X-ray Fluorescence

X-ray Fluorescence (XRF) Spectroscopy involves measuring the intensity of x-rays emitted from a specimen as a function of energy or wavelength. The energies of large intensity 'lines' are characteristic of atoms of the specimen. The intensities of observed lines for a given atom vary as the amount of that atom present in the specimen. Qualitative analysis involves identifying atoms present in a specimen by associating observed characteristic lines with their atoms. Quantitative analysis involves determining the amount of each atom present in the specimen from the intensity of measured characteristic x-ray lines.

Figure 1.1. WDS pattern of characteristic lines of silver, palladium, and cadmium.

The emission of characteristic atomic x-ray photons occur when a vacancy in an inner electron state is formed, and an outer orbit electron makes a transition to that vacant state. The energy of the emitted photon is equal to the difference in electron energy levels of the transition. As the electron energy levels are characteristic of the atom, the energy of the emitted photon is characteristic of the atom. Molecular bonds generally occur between outer electrons of a molecule leaving inner electron states unperturbed. As x-ray fluorescence involves transitions to inner electron states, the energy of characteristic x-ray radiation is usually unaffected by molecular chemistry. This makes XRF a powerful tool of chemical analysis in all kinds of materials.

In a gas, fluoresced x-rays are usually little affected by other atoms in the gas and line intensities are usually directly proportional to the amount of that atom present in the gas. In a solid, atoms of the specimen both absorb and enhance characteristic x-ray radiation. These interactions are termed 'matrix effects' and much of quantitative analysis with XRF spectroscopy is concerned with correcting for these effects. See the page Theory of XRF for details.

While the principles are the same, a variety of instrumentation is used for performing x-ray fluorescence spectroscopy. There are two basic classes of instruments: Wavelength dispersive and energy dispersive. Wavelength dispersive spectrometers measure x-ray intensity as a function of wavelength while energy dispersive spectrometers measure x-ray intensity as a function of energy.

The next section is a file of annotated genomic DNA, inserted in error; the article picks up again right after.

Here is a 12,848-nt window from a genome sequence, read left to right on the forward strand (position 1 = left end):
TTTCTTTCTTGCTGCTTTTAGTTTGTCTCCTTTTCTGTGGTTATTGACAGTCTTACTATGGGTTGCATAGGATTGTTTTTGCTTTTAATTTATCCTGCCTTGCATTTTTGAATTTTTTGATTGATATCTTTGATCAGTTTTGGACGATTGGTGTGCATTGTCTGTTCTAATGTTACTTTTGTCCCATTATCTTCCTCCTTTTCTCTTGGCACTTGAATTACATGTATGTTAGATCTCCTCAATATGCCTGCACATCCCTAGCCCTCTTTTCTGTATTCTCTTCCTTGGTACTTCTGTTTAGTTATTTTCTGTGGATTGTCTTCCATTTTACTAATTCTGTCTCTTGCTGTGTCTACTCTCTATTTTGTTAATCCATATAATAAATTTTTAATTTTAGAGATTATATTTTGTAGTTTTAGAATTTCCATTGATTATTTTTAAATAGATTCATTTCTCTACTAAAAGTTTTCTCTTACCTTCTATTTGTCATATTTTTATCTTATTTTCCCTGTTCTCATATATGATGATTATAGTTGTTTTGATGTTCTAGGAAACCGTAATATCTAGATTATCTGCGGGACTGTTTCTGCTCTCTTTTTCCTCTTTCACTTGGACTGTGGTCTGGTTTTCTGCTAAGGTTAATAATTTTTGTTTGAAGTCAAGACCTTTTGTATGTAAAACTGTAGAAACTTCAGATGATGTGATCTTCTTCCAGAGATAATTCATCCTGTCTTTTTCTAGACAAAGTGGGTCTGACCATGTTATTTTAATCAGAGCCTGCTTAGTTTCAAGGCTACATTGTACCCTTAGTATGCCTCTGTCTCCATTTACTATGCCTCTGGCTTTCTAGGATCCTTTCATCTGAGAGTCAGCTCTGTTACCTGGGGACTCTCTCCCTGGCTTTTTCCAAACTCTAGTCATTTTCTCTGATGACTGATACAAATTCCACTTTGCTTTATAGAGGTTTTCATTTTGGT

An extremely important aspect of x-ray fluorescence spectroscopy is the method by which the inner orbital vacancy is created. Bombarding the sample with high energy x-rays is one method. Bombarding with high-energy electrons and protons are other approaches. An incident photon beam experiences a photon absorption interaction with the specimen while electron and proton beams primarily experience a Coulomb interaction with the specimen.

X-ray tubes accelerate high-energy electrons at a target within the tube that is then caused to fluoresce x-rays. The resulting x-ray beam includes a continuum and characteristic lines of the tube target. Radioactive sources can also be used to generate x-ray, electron (beta emitters), and proton (alpha emitters) beams. X-ray tubes can generate a high power x-ray beam, but the radiation is not monochromatic. Radioactive sources produce monochromatic beams, but of comparatively lower power. Proton-Induced X-ray Emission (PIXE) utilises a beam of protons. Wavelength Dispersive Spectrometry (WDS) generally utilises an x-ray tube as does Energy Dispersive X-ray Spectrometry (EDX). Instruments such as the electron microprobe and electron microscope directly bombard the sample with high-energy electrons to eject inner orbital electrons (EDS). Note that the charged particle beam approaches require the specimen to be electrically conductive.

Wavelength dispersive spectrometers use Bragg's Law and a standard analysing crystal to select the wavelength that enters a detector. A discriminator is used to reject pulses from undesired orders of Bragg reflections through the analysing crystal. By selecting analysing crystals with different Bragg d-spacings, the wavelength sensitivity of the instrument can be selected.

Energy dispersive spectrometers use a solid state detector and a multi-channel analyser to measure x-ray intensity as a function of energy. The detector measures all energies simultaneously, the sensitivity determined primarily by the detector and selected with the multi-channel analyser.

Please see the following links for a discussion of the various forms of XRF spectroscopy and their instrumentation


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